Gun Runner, who recently entered the Kentucky Derby conversation following his stylish win in last month’s Risen Star Stakes, represents a first-time collaboration between two industry giants — Three Chimneys Farm and Winchell Thoroughbreds.
But the partnership between these long-established Kentucky-based entities has a twist: Gun Runner is not a direct product of either of these famously successful breeding enterprises.
Three Chimneys, a pre-eminent stallion station and full-service breeding operation in Midway, Kentucky, acquired Gun Runner when he was a yearling as part of a package deal with the colt’s breeder, Benjamin Leon Jr. of Besilu Stables. The August 2014 transaction involved Three Chimneys buying majority interest in the Besilu mares, weanlings, and yearlings. The acquisition of those horses came less than a year after the Brazilian Borges-Torrealba family obtained a controlling interest in Three Chimneys from the farm’s founder, Robert Clay.
‘A win-win for all sides’
Initially earmarked to be sold as a 2-year-old at auction, Gun Runner, a son of Candy Ride, out of a Giant’s Causeway mare, caught the attention of Dr. David Lambert, who utilizes a comprehensive criteria set forth by his company, Equine Analysis Services, to select horses for his clients. Dr. Lambert recommended the colt to Ron Winchell, who owns Winchell Thoroughbreds with his mother, Joan. Three Chimneys did not put the 2-year-old through the auction ring, opting instead to sell a half-interest in him to the Winchells.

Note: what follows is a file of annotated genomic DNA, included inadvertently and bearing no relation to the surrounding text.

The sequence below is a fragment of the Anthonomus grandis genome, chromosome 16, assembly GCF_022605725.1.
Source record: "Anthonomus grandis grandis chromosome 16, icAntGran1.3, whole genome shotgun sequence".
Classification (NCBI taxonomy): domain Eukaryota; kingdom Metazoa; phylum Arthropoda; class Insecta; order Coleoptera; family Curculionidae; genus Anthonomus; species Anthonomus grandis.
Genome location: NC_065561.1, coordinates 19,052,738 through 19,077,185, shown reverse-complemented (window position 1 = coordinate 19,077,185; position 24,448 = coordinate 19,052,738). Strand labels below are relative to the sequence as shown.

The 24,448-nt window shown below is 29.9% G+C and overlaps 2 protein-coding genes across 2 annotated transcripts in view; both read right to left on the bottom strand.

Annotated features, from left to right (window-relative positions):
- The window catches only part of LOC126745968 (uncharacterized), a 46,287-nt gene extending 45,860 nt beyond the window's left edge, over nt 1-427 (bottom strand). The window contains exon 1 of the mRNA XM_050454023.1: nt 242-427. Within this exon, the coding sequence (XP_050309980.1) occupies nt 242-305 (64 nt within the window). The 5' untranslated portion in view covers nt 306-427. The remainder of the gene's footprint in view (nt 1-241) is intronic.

When Gun Runner’s racing career concludes he will stand at Three Chimneys, whose stallion roster currently features, among others, Eclipse Award champion Will Take Charge and Belmont Stakes winner Palace Malice.
“The idea of teaming up and just going racing was thrown on the table, and everyone said, ‘Great’, and the rest of the story is hopefully that of a good team in history,” said Doug Cauthen, Three Chimneys Farm’s vice-chairman. “Three Chimneys is very commercial and probably sells a majority of its crop, but when the chance to partner and take a little bit [financial responsibility] off the table presents itself, and still stay in the game, it’s a win-win for all sides.”
The Steve Asmussen-trained Gun Runner won two of three starts as a 2-year-old, and successfully launched his 3-year-old campaign by defeating 10 rivals in the Risen Star at the Fair Grounds on Feb. 20.
Now for the Louisiana Derby
Gun Runner will continue his preparations for the Kentucky Derby in Saturday’s $1 million Louisiana Derby, a race won by Winchell Thoroughbreds in 2008 with their homebred and Risen Star winner Pyro, who went on to finish eighth at Churchill Downs.
The Winchell name was first associated with sugary treats. Ron’s father, Verne, opened a chain of wildly popular donut houses, bearing the family name, first in the western United States, and then later globally, in the 1940s. The elder Winchell, who died at the age of 87 in 2002, was also passionate about horse racing, and campaigned scores of stakes winners, including Grade 1-winning homebreds Olympio and Fleet Renee, and champions Tight Spot and Mira Femme.
David Fiske, the racing and general manager for Winchell Thoroughbreds for the past 35 years, said the family farm, Corinthia, located in Kentucky’s Fayette County, does not resemble a typical breeding operation.